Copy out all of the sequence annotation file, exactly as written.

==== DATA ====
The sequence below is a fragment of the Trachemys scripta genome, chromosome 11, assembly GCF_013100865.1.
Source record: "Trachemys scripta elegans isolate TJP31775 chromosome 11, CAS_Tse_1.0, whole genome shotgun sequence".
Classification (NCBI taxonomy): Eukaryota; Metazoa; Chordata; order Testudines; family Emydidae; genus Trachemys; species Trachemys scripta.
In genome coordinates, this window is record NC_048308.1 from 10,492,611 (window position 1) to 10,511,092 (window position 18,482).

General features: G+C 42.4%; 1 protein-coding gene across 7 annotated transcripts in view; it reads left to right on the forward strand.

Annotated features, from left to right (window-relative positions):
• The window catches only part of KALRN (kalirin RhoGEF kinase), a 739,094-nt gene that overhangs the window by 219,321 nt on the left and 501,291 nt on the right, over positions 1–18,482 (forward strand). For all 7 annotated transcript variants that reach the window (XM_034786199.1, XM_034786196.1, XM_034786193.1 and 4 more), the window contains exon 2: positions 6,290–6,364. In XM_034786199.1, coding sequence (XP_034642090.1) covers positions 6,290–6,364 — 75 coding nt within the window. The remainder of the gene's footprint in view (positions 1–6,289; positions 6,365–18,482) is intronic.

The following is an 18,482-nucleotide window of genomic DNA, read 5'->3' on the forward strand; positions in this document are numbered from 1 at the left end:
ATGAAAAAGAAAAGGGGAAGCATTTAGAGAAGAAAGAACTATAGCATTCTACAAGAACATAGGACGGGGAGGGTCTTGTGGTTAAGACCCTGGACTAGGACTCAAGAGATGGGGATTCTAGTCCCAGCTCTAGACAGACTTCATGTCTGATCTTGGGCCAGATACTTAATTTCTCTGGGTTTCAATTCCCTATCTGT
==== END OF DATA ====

The sequence below is a fragment of the Trachemys scripta genome, chromosome 11, assembly GCF_013100865.1.
Source record: "Trachemys scripta elegans isolate TJP31775 chromosome 11, CAS_Tse_1.0, whole genome shotgun sequence".
Classification (NCBI taxonomy): Eukaryota; Metazoa; Chordata; order Testudines; family Emydidae; genus Trachemys; species Trachemys scripta.
In genome coordinates, this window is record NC_048308.1 from 10,492,611 (window position 1) to 10,511,092 (window position 18,482).

General features: G+C 42.4%; 1 protein-coding gene across 7 annotated transcripts in view; it reads left to right on the forward strand.

Annotated features, from left to right (window-relative positions):
• The window catches only part of KALRN (kalirin RhoGEF kinase), a 739,094-nt gene that overhangs the window by 219,321 nt on the left and 501,291 nt on the right, over positions 1–18,482 (forward strand). For all 7 annotated transcript variants that reach the window (XM_034786199.1, XM_034786196.1, XM_034786193.1 and 4 more), the window contains exon 2: positions 6,290–6,364. In XM_034786199.1, coding sequence (XP_034642090.1) covers positions 6,290–6,364 — 75 coding nt within the window. The remainder of the gene's footprint in view (positions 1–6,289; positions 6,365–18,482) is intronic.

The following is an 18,482-nucleotide window of genomic DNA, read 5'->3' on the forward strand; positions in this document are numbered from 1 at the left end:
ATGAAAAAGAAAAGGGGAAGCATTTAGAGAAGAAAGAACTATAGCATTCTACAAGAACATAGGACGGGGAGGGTCTTGTGGTTAAGACCCTGGACTAGGACTCAAGAGATGGGGATTCTAGTCCCAGCTCTAGACAGACTTCATGTCTGATCTTGGGCCAGATACTTAATTTCTCTGGGTTTCAATTCCCTATCTGT